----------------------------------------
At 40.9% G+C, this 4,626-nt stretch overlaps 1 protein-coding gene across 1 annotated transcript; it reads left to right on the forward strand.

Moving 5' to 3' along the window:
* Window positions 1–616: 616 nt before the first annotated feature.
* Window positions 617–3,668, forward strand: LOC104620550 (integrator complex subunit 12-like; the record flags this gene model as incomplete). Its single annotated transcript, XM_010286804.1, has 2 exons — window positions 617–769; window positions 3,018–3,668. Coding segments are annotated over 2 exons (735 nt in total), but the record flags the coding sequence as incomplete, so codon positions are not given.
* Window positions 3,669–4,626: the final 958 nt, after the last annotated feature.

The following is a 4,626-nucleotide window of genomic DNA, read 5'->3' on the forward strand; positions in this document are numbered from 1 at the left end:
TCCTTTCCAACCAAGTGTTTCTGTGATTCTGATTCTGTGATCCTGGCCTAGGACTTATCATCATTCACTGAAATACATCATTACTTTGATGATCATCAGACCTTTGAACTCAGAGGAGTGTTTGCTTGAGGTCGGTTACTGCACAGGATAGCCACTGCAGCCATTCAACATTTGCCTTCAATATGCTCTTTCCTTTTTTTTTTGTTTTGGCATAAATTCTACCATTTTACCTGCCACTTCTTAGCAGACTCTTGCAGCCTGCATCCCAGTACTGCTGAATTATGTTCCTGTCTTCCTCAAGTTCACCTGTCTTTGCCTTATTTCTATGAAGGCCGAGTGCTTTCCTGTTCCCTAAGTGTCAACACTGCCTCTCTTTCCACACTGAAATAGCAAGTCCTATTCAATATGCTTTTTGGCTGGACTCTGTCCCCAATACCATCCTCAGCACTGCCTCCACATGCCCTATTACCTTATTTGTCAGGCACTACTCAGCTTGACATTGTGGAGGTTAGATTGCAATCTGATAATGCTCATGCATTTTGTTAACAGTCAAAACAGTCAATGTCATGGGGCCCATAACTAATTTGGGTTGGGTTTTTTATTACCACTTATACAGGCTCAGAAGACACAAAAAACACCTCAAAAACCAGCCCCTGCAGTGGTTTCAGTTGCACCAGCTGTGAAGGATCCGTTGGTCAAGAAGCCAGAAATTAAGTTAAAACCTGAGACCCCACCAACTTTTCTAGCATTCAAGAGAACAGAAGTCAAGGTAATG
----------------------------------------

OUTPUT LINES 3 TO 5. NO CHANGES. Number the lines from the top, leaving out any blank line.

* Window positions 1–616: 616 nt before the first annotated feature.
* Window positions 617–3,668, forward strand: LOC104620550 (integrator complex subunit 12-like; the record flags this gene model as incomplete). Its single annotated transcript, XM_010286804.1, has 2 exons — window positions 617–769; window positions 3,018–3,668. Coding segments are annotated over 2 exons (735 nt in total), but the record flags the coding sequence as incomplete, so codon positions are not given.
* Window positions 3,669–4,626: the final 958 nt, after the last annotated feature.